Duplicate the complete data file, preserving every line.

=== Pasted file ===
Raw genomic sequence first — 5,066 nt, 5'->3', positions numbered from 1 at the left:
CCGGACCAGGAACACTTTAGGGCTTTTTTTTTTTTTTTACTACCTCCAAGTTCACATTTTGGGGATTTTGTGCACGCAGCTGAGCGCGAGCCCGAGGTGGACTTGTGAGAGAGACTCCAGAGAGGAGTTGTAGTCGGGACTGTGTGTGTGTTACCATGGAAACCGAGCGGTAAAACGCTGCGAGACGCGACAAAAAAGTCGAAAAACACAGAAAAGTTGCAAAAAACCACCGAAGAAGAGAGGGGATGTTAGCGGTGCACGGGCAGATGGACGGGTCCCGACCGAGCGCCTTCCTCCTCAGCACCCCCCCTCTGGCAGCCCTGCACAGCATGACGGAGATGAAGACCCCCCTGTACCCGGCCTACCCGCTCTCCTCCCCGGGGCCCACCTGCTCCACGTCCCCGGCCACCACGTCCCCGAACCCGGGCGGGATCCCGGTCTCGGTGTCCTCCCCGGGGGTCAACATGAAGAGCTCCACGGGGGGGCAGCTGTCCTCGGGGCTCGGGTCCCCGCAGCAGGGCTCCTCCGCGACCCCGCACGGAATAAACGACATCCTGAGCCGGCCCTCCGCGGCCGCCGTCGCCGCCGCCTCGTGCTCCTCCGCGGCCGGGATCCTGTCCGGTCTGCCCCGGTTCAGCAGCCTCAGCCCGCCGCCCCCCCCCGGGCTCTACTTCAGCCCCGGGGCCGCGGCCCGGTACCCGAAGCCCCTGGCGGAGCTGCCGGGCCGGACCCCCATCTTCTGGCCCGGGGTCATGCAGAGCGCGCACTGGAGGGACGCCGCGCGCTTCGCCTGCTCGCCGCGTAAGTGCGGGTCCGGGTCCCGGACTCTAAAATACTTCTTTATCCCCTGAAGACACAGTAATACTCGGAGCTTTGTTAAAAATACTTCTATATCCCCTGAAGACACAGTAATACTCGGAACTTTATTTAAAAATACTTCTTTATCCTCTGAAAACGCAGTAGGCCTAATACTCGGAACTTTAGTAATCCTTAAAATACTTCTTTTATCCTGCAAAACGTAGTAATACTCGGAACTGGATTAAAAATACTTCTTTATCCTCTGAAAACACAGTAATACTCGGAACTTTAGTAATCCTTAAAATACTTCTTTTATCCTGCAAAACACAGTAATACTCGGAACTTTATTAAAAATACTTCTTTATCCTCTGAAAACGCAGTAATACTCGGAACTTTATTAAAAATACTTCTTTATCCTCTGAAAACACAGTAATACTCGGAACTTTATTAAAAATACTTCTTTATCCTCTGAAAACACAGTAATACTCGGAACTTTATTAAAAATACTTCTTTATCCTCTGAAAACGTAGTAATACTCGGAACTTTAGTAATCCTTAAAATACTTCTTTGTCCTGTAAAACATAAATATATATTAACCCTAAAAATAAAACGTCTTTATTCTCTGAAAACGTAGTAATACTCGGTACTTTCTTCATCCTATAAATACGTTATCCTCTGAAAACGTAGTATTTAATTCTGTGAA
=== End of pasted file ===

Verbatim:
Raw genomic sequence first — 5,066 nt, 5'->3', positions numbered from 1 at the left:
CCGGACCAGGAACACTTTAGGGCTTTTTTTTTTTTTTTACTACCTCCAAGTTCACATTTTGGGGATTTTGTGCACGCAGCTGAGCGCGAGCCCGAGGTGGACTTGTGAGAGAGACTCCAGAGAGGAGTTGTAGTCGGGACTGTGTGTGTGTTACCATGGAAACCGAGCGGTAAAACGCTGCGAGACGCGACAAAAAAGTCGAAAAACACAGAAAAGTTGCAAAAAACCACCGAAGAAGAGAGGGGATGTTAGCGGTGCACGGGCAGATGGACGGGTCCCGACCGAGCGCCTTCCTCCTCAGCACCCCCCCTCTGGCAGCCCTGCACAGCATGACGGAGATGAAGACCCCCCTGTACCCGGCCTACCCGCTCTCCTCCCCGGGGCCCACCTGCTCCACGTCCCCGGCCACCACGTCCCCGAACCCGGGCGGGATCCCGGTCTCGGTGTCCTCCCCGGGGGTCAACATGAAGAGCTCCACGGGGGGGCAGCTGTCCTCGGGGCTCGGGTCCCCGCAGCAGGGCTCCTCCGCGACCCCGCACGGAATAAACGACATCCTGAGCCGGCCCTCCGCGGCCGCCGTCGCCGCCGCCTCGTGCTCCTCCGCGGCCGGGATCCTGTCCGGTCTGCCCCGGTTCAGCAGCCTCAGCCCGCCGCCCCCCCCCGGGCTCTACTTCAGCCCCGGGGCCGCGGCCCGGTACCCGAAGCCCCTGGCGGAGCTGCCGGGCCGGACCCCCATCTTCTGGCCCGGGGTCATGCAGAGCGCGCACTGGAGGGACGCCGCGCGCTTCGCCTGCTCGCCGCGTAAGTGCGGGTCCGGGTCCCGGACTCTAAAATACTTCTTTATCCCCTGAAGACACAGTAATACTCGGAGCTTTGTTAAAAATACTTCTATATCCCCTGAAGACACAGTAATACTCGGAACTTTATTTAAAAATACTTCTTTATCCTCTGAAAACGCAGTAGGCCTAATACTCGGAACTTTAGTAATCCTTAAAATACTTCTTTTATCCTGCAAAACGTAGTAATACTCGGAACTGGATTAAAAATACTTCTTTATCCTCTGAAAACACAGTAATACTCGGAACTTTAGTAATCCTTAAAATACTTCTTTTATCCTGCAAAACACAGTAATACTCGGAACTTTATTAAAAATACTTCTTTATCCTCTGAAAACGCAGTAATACTCGGAACTTTATTAAAAATACTTCTTTATCCTCTGAAAACACAGTAATACTCGGAACTTTATTAAAAATACTTCTTTATCCTCTGAAAACACAGTAATACTCGGAACTTTATTAAAAATACTTCTTTATCCTCTGAAAACGTAGTAATACTCGGAACTTTAGTAATCCTTAAAATACTTCTTTGTCCTGTAAAACATAAATATATATTAACCCTAAAAATAAAACGTCTTTATTCTCTGAAAACGTAGTAATACTCGGTACTTTCTTCATCCTATAAATACGTTATCCTCTGAAAACGTAGTATTTAATTCTGTGAA